Kemi Searcy
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March 7, 2023

I went back home to Ghana a few years ago and witnessed two brothers arguing over something that had happened between them decades before. They involved many family members as they carried the grudge through the years. This caused division as each family member rallied to support one of the brothers. I had the opportunity to sit in as family members ventured to settle the dispute. Suddenly, one of the offended brothers, in a heated cracked voice, said to the other, “What you did to me, I will never forgive you as long as I live.”

The Oxford Dictionary says a grudge is a persistent feeling of ill will or resentment resulting from a past insult or injury. Some hurts are hard to shake…even if you think you’ve forgiven the person that hurt you. Someone has wronged you, either purposefully or unknowingly (but they should have known better), and it still throws you off balance. It feels like there’s a debt to be paid to you. Although you’ve prayed, a bad taste remains when remembering the incident.


1) I hope I never have to see this person again. I know people who have left wonderful jobs because of a nasty coworker. I know others who have left churches because they don’t want to be near a believer who has hurt them. I know people who have moved out of state to avoid seeing a family member who is a constant sore spot in their life. C.S. Lewis wrote a short book called The Great Divorce. In it, a bus goes from hell to heaven with recently departed people onboard. When they disembark and see the beauty around them, they are glad to be away from hell’s nastiness. However, they meet people from their lives that they did not like. Many people did not want to stay in heaven because of who else was there. So they got back on the bus to hell. What if you got to heaven and were greeted by that very person that had hurt you? Would you get back on the bus? Would you question God as to how they got into heaven?

2) I have washed my hands of them. You are tired of having them trouble you. You may even have righteously separated yourself from the person by not participating in activities where they participate. Yet, have you said or thought something about them that wasn’t so righteous? Have you spoken about that person to others in a negative manner? What if you watched the devil quote your negative statements about them as he accuses that person before God in heaven, “Well, even your daughter Jane said….”? I don’t want to be part of any accusation of the devil! So why do we talk negatively about people, even if what we say is true? Don’t give the devil ammunition to take the people you have spoken to down with you.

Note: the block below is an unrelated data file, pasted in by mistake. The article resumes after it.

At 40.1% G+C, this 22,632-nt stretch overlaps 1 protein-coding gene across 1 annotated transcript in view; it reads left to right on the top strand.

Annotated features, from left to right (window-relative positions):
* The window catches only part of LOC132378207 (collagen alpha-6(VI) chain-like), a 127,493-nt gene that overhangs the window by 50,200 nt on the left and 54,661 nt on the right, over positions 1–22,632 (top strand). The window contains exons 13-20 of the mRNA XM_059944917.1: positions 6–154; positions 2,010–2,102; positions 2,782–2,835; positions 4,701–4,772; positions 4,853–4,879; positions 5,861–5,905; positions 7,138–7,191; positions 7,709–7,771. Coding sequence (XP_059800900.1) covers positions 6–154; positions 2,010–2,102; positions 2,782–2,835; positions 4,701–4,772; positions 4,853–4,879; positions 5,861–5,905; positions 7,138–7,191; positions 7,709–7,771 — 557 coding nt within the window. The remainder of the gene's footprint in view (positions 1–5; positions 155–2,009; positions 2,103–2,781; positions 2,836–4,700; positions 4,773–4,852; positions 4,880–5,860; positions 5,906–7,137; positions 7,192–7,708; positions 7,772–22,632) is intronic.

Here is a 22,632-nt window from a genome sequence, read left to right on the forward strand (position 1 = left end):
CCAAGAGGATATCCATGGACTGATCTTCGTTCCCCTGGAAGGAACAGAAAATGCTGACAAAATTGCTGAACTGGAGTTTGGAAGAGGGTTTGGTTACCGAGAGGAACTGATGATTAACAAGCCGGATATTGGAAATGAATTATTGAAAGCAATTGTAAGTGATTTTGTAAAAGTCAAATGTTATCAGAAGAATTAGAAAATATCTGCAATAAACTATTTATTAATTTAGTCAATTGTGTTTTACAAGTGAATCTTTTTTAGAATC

3) I hope they realize how bad they were toward me. Have you ever asked God to show the offender all their sins? What if your offending person had to face everything they did against you? Wouldn’t you rather Jesus’ blood cover it? Or would you want to set Jesus’ blood aside so at least your offender had to be punished, even just a little? Watch how you pray! Could you face all your sin without becoming suicidal? Pray instead for God’s mercy for those who have offended you and release God’s grace to them.

Women are prone to grudges because we feel emotions in most situations of life, whether as subtle feelings or demonstrative expressions. If a woman has an overactive sense of justice, she can harbor multiple hurts in a short period of time and become depressed or overly angry. Have you ever accidentally yelled at your kids because you were slighted by someone of authority in your place of business? Have you ever felt like not cooking when you came home from a day when complaints seemed to come every hour? Others can easily pay the price for the emotional impact of a grudge.

AND THE SCRIPTURE SAYS… Women must keep guard to unload hurts quickly, so we do not hold grudges. However, when we embrace and nourish our hurts by adding remembrance upon remembrance, we affect ourselves and the people around us.

Let all bitterness and wrath and anger and clamor and slander be put away from you, along with all malice. Be kind to one another, tenderhearted, forgiving one another, as God in Christ forgave you. (Ephesians 4:31-32 ESV)

Don’t be a woman of grudges; be a woman of God!

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Kemi Searcy
Pastor Kemi Searcy is a recognized and highly respected pastor, teacher, prayer warrior, and founder and president of Women in Ministry International (WIMI). She is also the co-pastor of the thriving, multi-generational, nondenominational Fresh Anointing House of Worship in Montgomery, AL.

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